1995 to 1998
Armed with her newly minted college degree, Kwiatkowski struck back with a strong performance at the 1995 U.S. Nationals, taking the lead after the short program and finishing third behind Nicole Bobek and Michelle Kwan, with a fall on a triple flip in the long program costing her a shot at the title (see 1995 Nationals review article written the following year, "Kwiatkowksi is no kid at U.S. Championships" AP News, January 17, 1996). But because of the Americans' performance at the 1994 Worlds, only two slots were available for American ladies figure skaters, leaving Kwiatkowski off the World team in 1995.
Placing second in the 1996 Nationals behind Kwan assured Kwiatkowski a spot on that year's team, and she went on to place 8th at the Worlds in a scintillating performance which included a full arsenal of triple jumps. Overshadowed by Kwan's gold medal performance, Kwiatkowski's finish was something of a redemption, as she delivered the elements under pressure.
In 1998, at age 26, Kwiatkowski was the "old lady" of figure skating, nine years older than rival Michelle Kwan and eleven years senior to Tara Lipinski. A heavy favorite to vie for the third Olympic spot behind the two youngsters, she had hoped to close out her career with a trip to the Olympics, but finished 4th at the U.S. National Championships behind Nicole Bobek and did not make the Olympic team. However, she had a chance to end her career on a positive note. Due to an illness, Tara Lipinski withdrew from the 1998 World Championships following the Olympics, and Kwiatkowski skated in her place. At age 27, she had "the skate of her life" and placed 6th, her best finish in a major international competition.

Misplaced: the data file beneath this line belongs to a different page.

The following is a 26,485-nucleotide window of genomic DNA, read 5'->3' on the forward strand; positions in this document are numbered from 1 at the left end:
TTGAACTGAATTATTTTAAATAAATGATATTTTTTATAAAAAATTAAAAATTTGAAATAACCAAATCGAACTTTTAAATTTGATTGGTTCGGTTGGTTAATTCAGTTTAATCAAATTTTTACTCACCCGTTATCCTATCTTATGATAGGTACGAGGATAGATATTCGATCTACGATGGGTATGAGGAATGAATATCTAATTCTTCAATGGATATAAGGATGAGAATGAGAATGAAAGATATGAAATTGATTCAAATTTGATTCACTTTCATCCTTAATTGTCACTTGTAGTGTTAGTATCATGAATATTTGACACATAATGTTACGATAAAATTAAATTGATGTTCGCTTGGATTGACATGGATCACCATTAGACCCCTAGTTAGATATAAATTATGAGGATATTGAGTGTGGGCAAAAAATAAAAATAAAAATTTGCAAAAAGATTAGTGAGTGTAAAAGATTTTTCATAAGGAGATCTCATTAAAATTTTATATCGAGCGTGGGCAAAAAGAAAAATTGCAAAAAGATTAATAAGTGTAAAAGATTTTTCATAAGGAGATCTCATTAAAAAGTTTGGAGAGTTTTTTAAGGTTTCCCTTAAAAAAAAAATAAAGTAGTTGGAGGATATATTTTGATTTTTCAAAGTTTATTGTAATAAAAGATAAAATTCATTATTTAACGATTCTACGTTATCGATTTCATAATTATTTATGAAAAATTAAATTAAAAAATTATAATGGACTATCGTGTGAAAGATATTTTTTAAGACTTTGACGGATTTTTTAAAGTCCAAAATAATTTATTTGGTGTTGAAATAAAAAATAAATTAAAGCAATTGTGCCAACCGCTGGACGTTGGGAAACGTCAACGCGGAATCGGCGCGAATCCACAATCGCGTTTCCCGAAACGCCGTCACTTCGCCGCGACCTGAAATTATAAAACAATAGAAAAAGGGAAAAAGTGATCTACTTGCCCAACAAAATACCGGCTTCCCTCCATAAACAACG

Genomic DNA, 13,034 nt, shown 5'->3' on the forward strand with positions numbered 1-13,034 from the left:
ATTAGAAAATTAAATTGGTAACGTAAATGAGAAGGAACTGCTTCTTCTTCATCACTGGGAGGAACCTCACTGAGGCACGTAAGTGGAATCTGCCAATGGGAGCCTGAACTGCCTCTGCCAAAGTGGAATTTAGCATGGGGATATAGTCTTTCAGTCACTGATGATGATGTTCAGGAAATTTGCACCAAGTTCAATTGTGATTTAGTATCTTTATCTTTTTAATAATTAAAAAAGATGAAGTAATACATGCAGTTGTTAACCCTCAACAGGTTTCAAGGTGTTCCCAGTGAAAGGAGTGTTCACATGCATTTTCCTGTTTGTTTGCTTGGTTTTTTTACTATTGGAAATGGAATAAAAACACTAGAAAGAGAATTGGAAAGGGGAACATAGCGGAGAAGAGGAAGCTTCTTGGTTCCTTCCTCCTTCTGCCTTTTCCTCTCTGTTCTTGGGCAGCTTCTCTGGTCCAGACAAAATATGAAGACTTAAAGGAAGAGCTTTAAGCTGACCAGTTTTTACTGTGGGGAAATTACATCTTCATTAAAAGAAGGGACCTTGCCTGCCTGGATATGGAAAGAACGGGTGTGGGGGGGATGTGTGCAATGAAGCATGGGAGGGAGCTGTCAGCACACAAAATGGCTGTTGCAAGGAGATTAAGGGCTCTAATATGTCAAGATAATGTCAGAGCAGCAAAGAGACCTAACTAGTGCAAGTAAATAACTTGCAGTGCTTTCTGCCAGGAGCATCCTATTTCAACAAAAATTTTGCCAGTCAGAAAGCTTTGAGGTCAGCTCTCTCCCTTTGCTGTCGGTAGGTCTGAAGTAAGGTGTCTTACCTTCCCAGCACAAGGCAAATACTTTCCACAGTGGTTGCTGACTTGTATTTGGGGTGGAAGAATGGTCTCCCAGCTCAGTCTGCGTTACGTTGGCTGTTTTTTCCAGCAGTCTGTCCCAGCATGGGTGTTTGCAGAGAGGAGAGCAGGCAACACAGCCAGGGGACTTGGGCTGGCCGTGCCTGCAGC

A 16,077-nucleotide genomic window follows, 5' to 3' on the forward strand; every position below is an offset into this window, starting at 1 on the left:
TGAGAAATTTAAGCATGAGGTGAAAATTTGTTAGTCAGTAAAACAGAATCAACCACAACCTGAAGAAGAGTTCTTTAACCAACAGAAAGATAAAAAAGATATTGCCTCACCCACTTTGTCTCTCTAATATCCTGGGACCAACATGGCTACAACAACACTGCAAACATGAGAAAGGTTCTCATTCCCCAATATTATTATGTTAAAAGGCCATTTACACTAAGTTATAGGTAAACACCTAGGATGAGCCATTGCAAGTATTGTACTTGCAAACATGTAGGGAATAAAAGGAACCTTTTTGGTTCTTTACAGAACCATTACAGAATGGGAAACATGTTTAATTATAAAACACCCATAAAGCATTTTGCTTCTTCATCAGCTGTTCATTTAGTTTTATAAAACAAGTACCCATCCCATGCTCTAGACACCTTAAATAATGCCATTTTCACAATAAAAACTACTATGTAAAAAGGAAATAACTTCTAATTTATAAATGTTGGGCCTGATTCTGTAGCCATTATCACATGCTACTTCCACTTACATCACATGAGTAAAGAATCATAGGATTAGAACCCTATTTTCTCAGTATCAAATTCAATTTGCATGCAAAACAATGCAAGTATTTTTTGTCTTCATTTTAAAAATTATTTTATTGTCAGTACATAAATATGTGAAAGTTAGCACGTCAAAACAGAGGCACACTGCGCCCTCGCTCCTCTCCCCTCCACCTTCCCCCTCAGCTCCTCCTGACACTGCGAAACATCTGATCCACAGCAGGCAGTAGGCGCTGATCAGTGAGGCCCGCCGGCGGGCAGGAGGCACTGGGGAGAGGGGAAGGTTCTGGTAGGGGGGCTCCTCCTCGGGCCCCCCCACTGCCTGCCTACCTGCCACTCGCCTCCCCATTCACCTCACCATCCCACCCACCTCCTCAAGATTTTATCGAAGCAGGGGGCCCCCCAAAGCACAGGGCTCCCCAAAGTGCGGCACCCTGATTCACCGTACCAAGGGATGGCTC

|GP NHK Trophy||2nd|
|GP Skate America||5th||2nd|
- "Tonia KWIATKOWSKI". International Skating Union. Archived from the original on July 17, 2016.
- Hersh, Philip (February 11, 1995). "She's Baaack! Tonia, Not Tonya, On Top At Skating Championships". Chicago Tribune.
- James F. McCarty, The Plain Dealer (2011-12-06). "George Phillips-Olivier, suspended CMHA head, goes on trial on corruption charges". cleveland. Retrieved 2022-08-27.